A jury in the U.S. has found for the second time that Bayer/Monsanto’s glyphosate-based herbicide Roundup causes cancer and awarded $81 Million in damages on Wednesday to the plaintiff Edwin Hardeman.
The jury in San Francisco federal court said that Bayer/Monsanto was liable for plaintiff Edwin Hardeman’s non-Hodgkin’s lymphoma.
It awarded $5.6 million in compensatory damages, $75 million in punitive damages and $200,000 in medical expenses to Hardeman after finding that Roundup was defectively designed, that Monsanto failed to warn of the herbicide’s cancer risk and that the company acted negligently.
After the verdict, Hardeman told reporters he was “overwhelmed.” “It hasn’t sunk in yet,” he said.
Hardeman’s case was considered a bellwether trial to help determine the range of damages and define settlement options for the more than 760 other federal cases pending in the same court before U.S. District Judge Vince Chhabria.
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In a statement, Hardeman’s lawyers Aimee Wagstaff with Andrus Wagstaff and Jennifer Moore with Moore Law Group stated;
“Mr. Hardeman is pleased that the jury unanimously held that Monsanto is responsible for causing his non-Hodgkin’s lymphoma. As demonstrated throughout trial, since Roundup’s inception over 40 years ago, Monsanto refuses to act responsibly. It is clear from Monsanto’s actions that it does not care whether Roundup causes cancer, focusing instead on manipulating public opinion and undermining anyone who raises genuine and legitimate concerns about Roundup. It speaks volumes that not one Monsanto employee, past or present, came live to trial to defend Roundup’s safety or Monsanto’s actions,” the lawyers said.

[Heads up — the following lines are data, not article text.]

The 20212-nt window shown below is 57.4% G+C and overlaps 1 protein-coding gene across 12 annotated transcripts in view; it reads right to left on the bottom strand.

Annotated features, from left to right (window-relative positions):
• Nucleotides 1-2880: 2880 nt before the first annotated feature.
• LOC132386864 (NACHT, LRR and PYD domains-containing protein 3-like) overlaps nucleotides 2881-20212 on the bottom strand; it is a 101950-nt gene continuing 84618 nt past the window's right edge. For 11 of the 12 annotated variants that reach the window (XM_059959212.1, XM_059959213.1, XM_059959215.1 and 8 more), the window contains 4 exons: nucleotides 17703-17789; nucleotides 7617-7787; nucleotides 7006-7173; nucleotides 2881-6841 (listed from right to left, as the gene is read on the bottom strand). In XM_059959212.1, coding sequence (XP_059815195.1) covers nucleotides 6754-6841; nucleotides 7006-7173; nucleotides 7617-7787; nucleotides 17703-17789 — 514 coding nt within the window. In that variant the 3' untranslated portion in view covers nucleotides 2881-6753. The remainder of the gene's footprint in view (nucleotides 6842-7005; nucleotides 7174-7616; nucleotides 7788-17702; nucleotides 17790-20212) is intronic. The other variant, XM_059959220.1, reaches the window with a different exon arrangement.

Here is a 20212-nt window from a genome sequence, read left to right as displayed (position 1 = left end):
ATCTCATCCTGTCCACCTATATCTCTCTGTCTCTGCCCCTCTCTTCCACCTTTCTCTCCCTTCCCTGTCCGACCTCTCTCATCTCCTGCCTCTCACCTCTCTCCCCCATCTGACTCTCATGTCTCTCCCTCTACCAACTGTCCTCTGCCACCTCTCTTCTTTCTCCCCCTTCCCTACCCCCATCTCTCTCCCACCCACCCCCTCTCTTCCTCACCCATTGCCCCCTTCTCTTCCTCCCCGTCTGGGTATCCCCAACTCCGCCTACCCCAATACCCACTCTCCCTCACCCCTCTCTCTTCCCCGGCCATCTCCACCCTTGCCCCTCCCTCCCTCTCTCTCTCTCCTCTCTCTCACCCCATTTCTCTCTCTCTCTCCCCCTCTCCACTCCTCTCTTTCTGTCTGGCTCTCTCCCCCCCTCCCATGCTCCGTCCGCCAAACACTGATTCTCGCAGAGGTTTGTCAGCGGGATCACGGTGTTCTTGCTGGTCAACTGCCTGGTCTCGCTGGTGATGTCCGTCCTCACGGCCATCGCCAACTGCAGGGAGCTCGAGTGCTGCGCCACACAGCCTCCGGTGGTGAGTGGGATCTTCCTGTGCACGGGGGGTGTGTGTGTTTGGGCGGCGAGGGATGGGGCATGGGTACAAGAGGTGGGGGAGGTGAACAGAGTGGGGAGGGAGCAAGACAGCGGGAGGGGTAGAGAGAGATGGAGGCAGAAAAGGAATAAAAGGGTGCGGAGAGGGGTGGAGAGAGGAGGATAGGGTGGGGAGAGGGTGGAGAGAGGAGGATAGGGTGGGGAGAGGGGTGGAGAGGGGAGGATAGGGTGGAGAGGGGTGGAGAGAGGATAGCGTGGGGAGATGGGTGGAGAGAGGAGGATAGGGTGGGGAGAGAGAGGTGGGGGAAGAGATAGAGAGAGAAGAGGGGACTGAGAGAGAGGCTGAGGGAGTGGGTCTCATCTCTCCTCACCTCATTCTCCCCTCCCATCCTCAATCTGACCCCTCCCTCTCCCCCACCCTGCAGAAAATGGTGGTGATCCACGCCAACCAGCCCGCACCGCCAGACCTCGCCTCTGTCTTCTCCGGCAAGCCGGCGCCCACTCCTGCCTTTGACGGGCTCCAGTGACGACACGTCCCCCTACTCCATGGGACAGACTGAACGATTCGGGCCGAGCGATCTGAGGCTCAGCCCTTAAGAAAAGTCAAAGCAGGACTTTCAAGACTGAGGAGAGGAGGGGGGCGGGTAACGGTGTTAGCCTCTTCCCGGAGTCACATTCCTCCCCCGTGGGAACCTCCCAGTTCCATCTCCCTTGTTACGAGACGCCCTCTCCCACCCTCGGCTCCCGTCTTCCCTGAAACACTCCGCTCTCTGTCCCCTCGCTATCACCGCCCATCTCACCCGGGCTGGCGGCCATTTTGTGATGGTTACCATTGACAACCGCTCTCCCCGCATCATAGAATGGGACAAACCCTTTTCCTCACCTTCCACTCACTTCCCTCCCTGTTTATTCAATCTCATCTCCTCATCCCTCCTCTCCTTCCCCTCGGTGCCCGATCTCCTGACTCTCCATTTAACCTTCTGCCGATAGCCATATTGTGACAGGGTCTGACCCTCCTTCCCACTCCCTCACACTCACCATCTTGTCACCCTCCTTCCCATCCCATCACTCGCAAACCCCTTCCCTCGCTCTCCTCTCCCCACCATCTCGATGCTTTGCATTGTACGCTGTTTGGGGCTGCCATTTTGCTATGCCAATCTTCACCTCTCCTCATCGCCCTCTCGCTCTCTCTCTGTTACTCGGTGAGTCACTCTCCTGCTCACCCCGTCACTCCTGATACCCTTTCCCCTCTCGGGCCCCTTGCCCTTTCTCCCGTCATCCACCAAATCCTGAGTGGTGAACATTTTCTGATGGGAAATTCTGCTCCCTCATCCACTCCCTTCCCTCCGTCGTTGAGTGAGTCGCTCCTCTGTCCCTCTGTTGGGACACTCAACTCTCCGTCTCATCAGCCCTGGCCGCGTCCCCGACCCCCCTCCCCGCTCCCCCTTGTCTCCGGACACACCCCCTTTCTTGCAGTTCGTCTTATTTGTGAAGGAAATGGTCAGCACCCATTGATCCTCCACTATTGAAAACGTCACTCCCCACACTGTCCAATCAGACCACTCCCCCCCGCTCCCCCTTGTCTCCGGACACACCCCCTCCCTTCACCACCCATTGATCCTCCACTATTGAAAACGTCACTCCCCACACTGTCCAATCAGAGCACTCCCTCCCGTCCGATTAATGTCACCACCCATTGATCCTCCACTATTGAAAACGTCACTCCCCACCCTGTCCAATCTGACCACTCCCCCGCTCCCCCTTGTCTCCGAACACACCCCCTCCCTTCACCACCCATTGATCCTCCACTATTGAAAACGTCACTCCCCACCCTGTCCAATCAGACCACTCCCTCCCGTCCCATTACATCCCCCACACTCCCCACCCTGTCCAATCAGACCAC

“Today, the jury resoundingly held Monsanto accountable for its 40 years of corporate malfeasance and sent a message to Monsanto that it needs to change the way it does business,” they added.
The case is only the second of more than 11,200 Roundup lawsuits set to go to trial in the United States.
The next case to go to trial will be Pilliod v. Monsanto, which is set to begin about March 28 in state court in Oakland. A second bellwether trial in the federal MDL is scheduled to start in May. However, Judge Chhabria said during a hearing earlier this month that he will likely “push the pause button” on the federal litigation after the Pilliod verdict comes down to allow the parties to consider settlement negotiations.
The Hardeman trial comes after a state jury hit Bayer/Monsanto last summer with a $289 million verdict, later reduced by the state judge to $78 million, over similar claims brought by a former school groundskeeper who had sprayed 150 gallons of Ranger Pro with minimal protection on five school campuses for years. Monsanto is appealing the verdict.